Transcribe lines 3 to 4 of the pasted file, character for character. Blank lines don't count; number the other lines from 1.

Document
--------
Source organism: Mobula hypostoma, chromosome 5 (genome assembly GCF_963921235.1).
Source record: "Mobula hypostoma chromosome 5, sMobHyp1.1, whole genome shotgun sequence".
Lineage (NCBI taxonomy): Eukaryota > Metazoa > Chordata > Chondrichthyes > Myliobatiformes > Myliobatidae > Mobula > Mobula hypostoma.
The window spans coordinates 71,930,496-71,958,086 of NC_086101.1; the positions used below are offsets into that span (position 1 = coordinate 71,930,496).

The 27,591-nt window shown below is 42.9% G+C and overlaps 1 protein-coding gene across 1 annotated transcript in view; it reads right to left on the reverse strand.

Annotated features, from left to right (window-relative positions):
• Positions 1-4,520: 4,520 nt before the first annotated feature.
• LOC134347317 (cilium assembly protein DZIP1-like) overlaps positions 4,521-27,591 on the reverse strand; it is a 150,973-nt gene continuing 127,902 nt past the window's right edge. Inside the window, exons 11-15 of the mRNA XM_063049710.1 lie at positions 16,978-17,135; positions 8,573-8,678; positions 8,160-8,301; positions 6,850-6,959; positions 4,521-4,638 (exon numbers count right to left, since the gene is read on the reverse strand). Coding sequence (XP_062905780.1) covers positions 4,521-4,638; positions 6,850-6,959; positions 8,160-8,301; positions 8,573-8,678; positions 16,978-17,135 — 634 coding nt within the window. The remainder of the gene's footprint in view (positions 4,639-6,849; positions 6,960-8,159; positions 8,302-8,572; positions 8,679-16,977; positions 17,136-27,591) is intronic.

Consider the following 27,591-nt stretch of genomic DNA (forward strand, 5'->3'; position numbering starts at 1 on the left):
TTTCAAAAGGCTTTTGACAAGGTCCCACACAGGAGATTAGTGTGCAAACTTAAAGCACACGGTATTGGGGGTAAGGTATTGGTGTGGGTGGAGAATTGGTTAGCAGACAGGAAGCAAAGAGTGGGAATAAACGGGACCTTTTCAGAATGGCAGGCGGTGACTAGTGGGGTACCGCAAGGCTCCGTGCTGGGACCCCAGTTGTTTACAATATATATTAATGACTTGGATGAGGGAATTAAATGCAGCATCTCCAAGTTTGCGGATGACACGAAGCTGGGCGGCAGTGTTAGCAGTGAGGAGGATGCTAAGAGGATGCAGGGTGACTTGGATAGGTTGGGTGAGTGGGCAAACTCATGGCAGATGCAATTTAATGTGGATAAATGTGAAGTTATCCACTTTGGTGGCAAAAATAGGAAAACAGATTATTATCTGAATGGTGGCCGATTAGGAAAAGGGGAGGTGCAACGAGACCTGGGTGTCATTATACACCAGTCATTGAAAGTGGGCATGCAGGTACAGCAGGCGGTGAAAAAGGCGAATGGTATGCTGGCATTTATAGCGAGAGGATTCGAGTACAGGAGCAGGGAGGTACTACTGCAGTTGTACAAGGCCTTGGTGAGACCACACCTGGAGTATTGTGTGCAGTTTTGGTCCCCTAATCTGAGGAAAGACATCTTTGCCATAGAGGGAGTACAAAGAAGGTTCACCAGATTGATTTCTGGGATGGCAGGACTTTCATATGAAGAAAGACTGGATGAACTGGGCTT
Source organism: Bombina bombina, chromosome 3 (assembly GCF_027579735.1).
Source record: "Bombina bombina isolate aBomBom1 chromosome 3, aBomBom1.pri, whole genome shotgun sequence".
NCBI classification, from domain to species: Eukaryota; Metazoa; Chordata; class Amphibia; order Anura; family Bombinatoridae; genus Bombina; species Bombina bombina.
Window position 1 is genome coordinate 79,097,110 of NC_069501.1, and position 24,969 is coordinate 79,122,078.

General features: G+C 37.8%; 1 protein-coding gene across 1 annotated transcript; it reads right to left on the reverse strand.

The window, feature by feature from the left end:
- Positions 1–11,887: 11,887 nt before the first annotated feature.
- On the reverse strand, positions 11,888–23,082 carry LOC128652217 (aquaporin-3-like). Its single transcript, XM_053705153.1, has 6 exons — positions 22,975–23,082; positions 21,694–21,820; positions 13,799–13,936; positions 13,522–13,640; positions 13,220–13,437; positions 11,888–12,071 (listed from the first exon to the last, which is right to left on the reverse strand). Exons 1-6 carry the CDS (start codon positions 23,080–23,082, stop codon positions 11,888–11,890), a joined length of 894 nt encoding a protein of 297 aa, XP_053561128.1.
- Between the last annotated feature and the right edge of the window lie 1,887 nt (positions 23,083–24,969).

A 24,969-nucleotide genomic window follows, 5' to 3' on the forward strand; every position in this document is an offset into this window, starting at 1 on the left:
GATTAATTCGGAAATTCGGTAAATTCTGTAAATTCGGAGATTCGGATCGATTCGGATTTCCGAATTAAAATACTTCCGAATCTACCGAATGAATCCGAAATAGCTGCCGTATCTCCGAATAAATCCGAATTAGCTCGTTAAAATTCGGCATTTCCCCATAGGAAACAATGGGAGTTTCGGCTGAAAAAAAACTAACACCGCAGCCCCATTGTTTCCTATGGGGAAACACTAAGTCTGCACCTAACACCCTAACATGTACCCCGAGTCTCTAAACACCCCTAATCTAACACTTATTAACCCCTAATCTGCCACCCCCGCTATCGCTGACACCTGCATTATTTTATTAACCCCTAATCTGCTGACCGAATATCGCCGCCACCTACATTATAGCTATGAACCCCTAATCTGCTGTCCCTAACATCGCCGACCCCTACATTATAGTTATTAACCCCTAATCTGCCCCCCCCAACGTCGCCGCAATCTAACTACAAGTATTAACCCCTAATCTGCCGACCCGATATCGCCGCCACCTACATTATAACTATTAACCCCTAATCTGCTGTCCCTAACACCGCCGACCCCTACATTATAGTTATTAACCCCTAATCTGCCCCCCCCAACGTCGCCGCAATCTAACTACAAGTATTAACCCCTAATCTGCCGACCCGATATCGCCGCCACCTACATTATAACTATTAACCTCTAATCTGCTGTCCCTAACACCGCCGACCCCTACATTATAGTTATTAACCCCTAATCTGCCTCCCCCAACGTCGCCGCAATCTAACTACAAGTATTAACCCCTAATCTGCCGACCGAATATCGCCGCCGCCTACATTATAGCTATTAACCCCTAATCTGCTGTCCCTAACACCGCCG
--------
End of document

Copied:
Lineage (NCBI taxonomy): Eukaryota > Metazoa > Chordata > Chondrichthyes > Myliobatiformes > Myliobatidae > Mobula > Mobula hypostoma.
The window spans coordinates 71,930,496-71,958,086 of NC_086101.1; the positions used below are offsets into that span (position 1 = coordinate 71,930,496).